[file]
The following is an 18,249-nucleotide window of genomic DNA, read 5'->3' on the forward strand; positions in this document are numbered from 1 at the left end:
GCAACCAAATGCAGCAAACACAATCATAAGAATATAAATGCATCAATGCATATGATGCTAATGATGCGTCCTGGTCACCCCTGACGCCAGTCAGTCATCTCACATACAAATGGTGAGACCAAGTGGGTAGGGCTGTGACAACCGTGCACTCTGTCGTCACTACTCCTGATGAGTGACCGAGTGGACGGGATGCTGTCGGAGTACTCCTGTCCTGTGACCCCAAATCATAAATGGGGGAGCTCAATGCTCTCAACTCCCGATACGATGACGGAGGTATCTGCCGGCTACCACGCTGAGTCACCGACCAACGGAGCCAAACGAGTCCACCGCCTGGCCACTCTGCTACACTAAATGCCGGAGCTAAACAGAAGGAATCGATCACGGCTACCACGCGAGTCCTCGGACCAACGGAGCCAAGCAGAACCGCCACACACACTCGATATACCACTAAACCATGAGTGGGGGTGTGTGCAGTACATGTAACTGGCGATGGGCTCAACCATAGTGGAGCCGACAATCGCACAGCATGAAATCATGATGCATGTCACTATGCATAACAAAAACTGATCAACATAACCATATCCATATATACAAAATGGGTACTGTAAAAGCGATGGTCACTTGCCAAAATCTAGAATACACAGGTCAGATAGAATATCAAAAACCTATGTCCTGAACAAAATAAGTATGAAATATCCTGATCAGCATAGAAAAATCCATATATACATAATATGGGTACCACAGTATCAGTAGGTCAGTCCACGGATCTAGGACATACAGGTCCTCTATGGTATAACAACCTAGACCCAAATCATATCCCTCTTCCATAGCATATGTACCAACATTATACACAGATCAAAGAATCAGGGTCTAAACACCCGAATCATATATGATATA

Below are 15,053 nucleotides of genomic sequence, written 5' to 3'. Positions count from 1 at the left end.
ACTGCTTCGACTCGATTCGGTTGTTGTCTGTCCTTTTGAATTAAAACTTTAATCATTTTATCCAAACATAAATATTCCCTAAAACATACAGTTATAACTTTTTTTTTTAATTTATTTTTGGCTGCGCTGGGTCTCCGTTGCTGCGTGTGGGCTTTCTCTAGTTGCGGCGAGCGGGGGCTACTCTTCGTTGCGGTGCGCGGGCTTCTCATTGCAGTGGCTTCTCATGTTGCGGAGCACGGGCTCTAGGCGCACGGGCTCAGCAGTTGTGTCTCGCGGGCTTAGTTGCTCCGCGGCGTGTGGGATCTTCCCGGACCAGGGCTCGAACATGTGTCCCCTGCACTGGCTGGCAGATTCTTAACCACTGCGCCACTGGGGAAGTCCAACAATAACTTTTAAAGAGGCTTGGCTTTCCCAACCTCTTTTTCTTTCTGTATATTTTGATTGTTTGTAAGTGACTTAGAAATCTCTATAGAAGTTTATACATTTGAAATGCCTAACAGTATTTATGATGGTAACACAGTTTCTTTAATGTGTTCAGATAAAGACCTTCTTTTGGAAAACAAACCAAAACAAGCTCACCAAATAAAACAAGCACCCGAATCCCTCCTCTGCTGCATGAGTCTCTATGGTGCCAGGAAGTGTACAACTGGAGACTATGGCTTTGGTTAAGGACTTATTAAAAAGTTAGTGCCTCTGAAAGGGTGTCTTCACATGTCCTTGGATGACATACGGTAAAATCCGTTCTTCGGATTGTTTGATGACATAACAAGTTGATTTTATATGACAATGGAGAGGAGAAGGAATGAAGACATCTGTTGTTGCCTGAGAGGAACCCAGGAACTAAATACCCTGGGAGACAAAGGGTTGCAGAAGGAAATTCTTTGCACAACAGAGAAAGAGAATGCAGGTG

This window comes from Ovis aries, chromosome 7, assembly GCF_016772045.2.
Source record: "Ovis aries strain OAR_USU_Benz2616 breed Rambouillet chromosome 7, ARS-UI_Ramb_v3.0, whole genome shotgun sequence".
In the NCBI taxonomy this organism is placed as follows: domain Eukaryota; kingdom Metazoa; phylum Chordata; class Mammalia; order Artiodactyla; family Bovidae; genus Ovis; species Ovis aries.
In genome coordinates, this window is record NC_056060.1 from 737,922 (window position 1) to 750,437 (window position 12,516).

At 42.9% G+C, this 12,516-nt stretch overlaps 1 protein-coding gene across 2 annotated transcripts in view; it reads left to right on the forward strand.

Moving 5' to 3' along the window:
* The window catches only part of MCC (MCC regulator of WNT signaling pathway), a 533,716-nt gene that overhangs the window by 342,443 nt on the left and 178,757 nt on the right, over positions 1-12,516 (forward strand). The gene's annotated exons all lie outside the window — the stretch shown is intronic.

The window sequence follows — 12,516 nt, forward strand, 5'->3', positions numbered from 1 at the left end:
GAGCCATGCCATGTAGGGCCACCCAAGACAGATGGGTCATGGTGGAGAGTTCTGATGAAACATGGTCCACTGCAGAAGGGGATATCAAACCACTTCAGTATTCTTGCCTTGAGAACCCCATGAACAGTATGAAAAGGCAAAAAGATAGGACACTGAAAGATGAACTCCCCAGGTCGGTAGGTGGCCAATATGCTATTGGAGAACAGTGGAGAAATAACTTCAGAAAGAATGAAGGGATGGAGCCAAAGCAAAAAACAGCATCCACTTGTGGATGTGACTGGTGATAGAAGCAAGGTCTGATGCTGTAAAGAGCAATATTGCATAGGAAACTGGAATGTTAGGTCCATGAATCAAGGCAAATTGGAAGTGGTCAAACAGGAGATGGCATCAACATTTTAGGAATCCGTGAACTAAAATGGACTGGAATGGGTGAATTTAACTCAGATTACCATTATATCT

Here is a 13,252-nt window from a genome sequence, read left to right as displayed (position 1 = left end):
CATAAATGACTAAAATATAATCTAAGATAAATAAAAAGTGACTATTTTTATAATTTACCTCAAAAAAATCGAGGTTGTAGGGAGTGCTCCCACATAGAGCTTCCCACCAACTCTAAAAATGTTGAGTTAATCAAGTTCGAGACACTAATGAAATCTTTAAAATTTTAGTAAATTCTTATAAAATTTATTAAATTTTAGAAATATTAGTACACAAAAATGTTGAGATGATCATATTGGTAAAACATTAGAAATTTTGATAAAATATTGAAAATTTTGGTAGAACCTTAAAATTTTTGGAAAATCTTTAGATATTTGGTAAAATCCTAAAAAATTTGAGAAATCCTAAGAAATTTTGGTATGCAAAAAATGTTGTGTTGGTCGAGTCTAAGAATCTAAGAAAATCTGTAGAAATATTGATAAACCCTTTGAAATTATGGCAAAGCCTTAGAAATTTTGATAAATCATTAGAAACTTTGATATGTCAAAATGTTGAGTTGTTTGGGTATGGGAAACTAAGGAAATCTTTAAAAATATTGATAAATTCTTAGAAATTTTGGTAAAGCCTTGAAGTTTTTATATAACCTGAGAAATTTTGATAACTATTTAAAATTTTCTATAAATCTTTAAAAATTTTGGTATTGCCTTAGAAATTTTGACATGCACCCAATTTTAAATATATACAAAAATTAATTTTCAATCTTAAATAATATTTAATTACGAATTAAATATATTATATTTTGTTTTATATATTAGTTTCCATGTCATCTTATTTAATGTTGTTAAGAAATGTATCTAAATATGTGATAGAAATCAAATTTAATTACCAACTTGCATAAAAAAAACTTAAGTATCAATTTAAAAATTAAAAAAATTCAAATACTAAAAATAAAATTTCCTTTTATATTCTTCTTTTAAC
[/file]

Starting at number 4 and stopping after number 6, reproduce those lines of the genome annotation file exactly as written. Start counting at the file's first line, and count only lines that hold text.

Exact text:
ACTGCTTCGACTCGATTCGGTTGTTGTCTGTCCTTTTGAATTAAAACTTTAATCATTTTATCCAAACATAAATATTCCCTAAAACATACAGTTATAACTTTTTTTTTTAATTTATTTTTGGCTGCGCTGGGTCTCCGTTGCTGCGTGTGGGCTTTCTCTAGTTGCGGCGAGCGGGGGCTACTCTTCGTTGCGGTGCGCGGGCTTCTCATTGCAGTGGCTTCTCATGTTGCGGAGCACGGGCTCTAGGCGCACGGGCTCAGCAGTTGTGTCTCGCGGGCTTAGTTGCTCCGCGGCGTGTGGGATCTTCCCGGACCAGGGCTCGAACATGTGTCCCCTGCACTGGCTGGCAGATTCTTAACCACTGCGCCACTGGGGAAGTCCAACAATAACTTTTAAAGAGGCTTGGCTTTCCCAACCTCTTTTTCTTTCTGTATATTTTGATTGTTTGTAAGTGACTTAGAAATCTCTATAGAAGTTTATACATTTGAAATGCCTAACAGTATTTATGATGGTAACACAGTTTCTTTAATGTGTTCAGATAAAGACCTTCTTTTGGAAAACAAACCAAAACAAGCTCACCAAATAAAACAAGCACCCGAATCCCTCCTCTGCTGCATGAGTCTCTATGGTGCCAGGAAGTGTACAACTGGAGACTATGGCTTTGGTTAAGGACTTATTAAAAAGTTAGTGCCTCTGAAAGGGTGTCTTCACATGTCCTTGGATGACATACGGTAAAATCCGTTCTTCGGATTGTTTGATGACATAACAAGTTGATTTTATATGACAATGGAGAGGAGAAGGAATGAAGACATCTGTTGTTGCCTGAGAGGAACCCAGGAACTAAATACCCTGGGAGACAAAGGGTTGCAGAAGGAAATTCTTTGCACAACAGAGAAAGAGAATGCAGGTG

This window comes from Ovis aries, chromosome 7, assembly GCF_016772045.2.
Source record: "Ovis aries strain OAR_USU_Benz2616 breed Rambouillet chromosome 7, ARS-UI_Ramb_v3.0, whole genome shotgun sequence".